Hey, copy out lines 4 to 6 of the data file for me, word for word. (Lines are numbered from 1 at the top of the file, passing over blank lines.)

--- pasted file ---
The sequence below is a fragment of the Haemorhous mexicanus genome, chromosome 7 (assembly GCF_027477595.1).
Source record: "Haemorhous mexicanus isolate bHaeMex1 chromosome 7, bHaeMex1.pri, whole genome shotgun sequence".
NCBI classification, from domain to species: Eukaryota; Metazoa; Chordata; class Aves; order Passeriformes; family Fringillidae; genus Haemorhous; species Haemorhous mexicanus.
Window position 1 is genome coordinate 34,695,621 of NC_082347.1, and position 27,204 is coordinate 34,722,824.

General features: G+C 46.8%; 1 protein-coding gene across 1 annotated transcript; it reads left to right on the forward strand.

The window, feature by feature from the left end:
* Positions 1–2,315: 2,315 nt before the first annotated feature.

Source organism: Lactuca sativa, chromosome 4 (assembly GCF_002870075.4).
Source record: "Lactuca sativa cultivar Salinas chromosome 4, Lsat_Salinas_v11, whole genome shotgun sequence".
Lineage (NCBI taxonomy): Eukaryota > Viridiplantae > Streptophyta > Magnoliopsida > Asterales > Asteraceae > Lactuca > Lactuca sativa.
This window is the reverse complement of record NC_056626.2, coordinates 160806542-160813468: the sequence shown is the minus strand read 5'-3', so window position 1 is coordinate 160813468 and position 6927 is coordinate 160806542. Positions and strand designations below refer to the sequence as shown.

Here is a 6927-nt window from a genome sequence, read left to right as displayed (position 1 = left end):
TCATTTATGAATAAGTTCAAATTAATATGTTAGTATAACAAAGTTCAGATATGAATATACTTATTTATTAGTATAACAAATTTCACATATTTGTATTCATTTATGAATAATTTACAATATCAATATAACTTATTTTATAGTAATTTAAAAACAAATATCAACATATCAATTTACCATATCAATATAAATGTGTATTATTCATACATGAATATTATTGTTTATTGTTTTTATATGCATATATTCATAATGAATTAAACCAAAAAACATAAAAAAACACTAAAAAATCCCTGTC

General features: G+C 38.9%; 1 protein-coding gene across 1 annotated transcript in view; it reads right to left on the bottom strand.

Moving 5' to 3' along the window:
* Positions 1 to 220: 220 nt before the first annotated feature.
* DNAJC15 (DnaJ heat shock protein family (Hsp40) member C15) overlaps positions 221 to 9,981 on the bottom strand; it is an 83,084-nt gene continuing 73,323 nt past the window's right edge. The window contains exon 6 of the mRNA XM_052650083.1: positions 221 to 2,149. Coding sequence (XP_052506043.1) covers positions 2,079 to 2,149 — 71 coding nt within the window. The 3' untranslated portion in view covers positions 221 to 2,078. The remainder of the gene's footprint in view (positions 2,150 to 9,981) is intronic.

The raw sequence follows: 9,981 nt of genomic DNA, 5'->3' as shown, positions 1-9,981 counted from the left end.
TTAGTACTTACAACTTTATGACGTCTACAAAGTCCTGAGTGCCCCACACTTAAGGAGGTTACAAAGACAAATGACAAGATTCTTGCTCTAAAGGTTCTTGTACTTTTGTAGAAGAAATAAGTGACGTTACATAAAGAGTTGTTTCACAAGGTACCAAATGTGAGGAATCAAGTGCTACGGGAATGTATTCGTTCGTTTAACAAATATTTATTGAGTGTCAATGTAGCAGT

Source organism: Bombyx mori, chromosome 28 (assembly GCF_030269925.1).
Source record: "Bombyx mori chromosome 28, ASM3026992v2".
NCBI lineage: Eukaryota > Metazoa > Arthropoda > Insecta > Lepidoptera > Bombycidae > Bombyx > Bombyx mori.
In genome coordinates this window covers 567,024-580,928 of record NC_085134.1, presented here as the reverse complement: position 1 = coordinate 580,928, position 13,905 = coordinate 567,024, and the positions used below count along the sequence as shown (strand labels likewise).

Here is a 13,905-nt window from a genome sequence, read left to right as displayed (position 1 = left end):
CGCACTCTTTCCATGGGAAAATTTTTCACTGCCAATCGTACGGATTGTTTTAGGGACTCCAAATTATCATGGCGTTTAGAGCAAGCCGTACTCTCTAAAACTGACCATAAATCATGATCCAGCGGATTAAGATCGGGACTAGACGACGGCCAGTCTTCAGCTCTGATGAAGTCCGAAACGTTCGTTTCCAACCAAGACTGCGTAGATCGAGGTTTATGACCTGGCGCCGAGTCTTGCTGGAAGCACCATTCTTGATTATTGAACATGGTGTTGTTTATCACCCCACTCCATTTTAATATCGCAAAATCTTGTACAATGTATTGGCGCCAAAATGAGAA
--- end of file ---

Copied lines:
Window position 1 is genome coordinate 34,695,621 of NC_082347.1, and position 27,204 is coordinate 34,722,824.

General features: G+C 46.8%; 1 protein-coding gene across 1 annotated transcript; it reads left to right on the forward strand.

The window, feature by feature from the left end: